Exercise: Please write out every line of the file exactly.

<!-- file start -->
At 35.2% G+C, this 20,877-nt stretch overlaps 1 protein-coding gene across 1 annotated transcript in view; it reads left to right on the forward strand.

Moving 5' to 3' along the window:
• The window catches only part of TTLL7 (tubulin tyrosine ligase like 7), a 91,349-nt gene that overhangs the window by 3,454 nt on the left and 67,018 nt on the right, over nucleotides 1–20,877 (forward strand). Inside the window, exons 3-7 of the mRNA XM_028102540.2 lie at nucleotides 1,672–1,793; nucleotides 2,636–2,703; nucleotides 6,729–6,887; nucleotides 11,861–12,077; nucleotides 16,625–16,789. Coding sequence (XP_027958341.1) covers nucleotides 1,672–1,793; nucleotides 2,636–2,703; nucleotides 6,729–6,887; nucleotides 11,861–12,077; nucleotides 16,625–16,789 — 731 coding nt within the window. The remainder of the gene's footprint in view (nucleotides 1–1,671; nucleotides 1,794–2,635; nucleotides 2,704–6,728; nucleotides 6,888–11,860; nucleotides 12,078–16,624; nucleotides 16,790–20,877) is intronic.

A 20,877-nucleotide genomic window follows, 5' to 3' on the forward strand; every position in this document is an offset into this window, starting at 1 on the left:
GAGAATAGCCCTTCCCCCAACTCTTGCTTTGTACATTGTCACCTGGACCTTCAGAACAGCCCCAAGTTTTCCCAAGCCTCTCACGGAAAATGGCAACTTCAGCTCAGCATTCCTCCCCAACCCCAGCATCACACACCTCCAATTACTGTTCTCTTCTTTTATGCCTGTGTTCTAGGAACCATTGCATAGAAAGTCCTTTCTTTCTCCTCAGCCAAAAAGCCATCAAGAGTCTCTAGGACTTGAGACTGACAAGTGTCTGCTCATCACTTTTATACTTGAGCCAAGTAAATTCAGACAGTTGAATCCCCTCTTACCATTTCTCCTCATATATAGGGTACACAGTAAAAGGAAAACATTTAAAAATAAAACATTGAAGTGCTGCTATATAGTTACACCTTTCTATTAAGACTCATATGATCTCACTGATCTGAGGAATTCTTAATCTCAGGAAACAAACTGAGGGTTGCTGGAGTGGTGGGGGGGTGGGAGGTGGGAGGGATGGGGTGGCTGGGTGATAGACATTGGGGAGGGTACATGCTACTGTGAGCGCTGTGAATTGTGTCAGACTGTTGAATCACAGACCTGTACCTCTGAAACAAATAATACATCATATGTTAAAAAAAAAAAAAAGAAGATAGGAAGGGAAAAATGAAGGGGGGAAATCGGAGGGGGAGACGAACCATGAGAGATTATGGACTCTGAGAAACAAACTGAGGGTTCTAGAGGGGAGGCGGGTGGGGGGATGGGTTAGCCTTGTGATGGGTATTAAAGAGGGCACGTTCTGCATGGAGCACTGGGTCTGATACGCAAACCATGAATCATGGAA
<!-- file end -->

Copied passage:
At 35.2% G+C, this 20,877-nt stretch overlaps 1 protein-coding gene across 1 annotated transcript in view; it reads left to right on the forward strand.

Moving 5' to 3' along the window:
• The window catches only part of TTLL7 (tubulin tyrosine ligase like 7), a 91,349-nt gene that overhangs the window by 3,454 nt on the left and 67,018 nt on the right, over nucleotides 1–20,877 (forward strand). Inside the window, exons 3-7 of the mRNA XM_028102540.2 lie at nucleotides 1,672–1,793; nucleotides 2,636–2,703; nucleotides 6,729–6,887; nucleotides 11,861–12,077; nucleotides 16,625–16,789. Coding sequence (XP_027958341.1) covers nucleotides 1,672–1,793; nucleotides 2,636–2,703; nucleotides 6,729–6,887; nucleotides 11,861–12,077; nucleotides 16,625–16,789 — 731 coding nt within the window. The remainder of the gene's footprint in view (nucleotides 1–1,671; nucleotides 1,794–2,635; nucleotides 2,704–6,728; nucleotides 6,888–11,860; nucleotides 12,078–16,624; nucleotides 16,790–20,877) is intronic.

A 20,877-nucleotide genomic window follows, 5' to 3' on the forward strand; every position in this document is an offset into this window, starting at 1 on the left:
GAGAATAGCCCTTCCCCCAACTCTTGCTTTGTACATTGTCACCTGGACCTTCAGAACAGCCCCAAGTTTTCCCAAGCCTCTCACGGAAAATGGCAACTTCAGCTCAGCATTCCTCCCCAACCCCAGCATCACACACCTCCAATTACTGTTCTCTTCTTTTATGCCTGTGTTCTAGGAACCATTGCATAGAAAGTCCTTTCTTTCTCCTCAGCCAAAAAGCCATCAAGAGTCTCTAGGACTTGAGACTGACAAGTGTCTGCTCATCACTTTTATACTTGAGCCAAGTAAATTCAGACAGTTGAATCCCCTCTTACCATTTCTCCTCATATATAGGGTACACAGTAAAAGGAAAACATTTAAAAATAAAACATTGAAGTGCTGCTATATAGTTACACCTTTCTATTAAGACTCATATGATCTCACTGATCTGAGGAATTCTTAATCTCAGGAAACAAACTGAGGGTTGCTGGAGTGGTGGGGGGGTGGGAGGTGGGAGGGATGGGGTGGCTGGGTGATAGACATTGGGGAGGGTACATGCTACTGTGAGCGCTGTGAATTGTGTCAGACTGTTGAATCACAGACCTGTACCTCTGAAACAAATAATACATCATATGTTAAAAAAAAAAAAAAGAAGATAGGAAGGGAAAAATGAAGGGGGGAAATCGGAGGGGGAGACGAACCATGAGAGATTATGGACTCTGAGAAACAAACTGAGGGTTCTAGAGGGGAGGCGGGTGGGGGGATGGGTTAGCCTTGTGATGGGTATTAAAGAGGGCACGTTCTGCATGGAGCACTGGGTCTGATACGCAAACCATGAATCATGGAA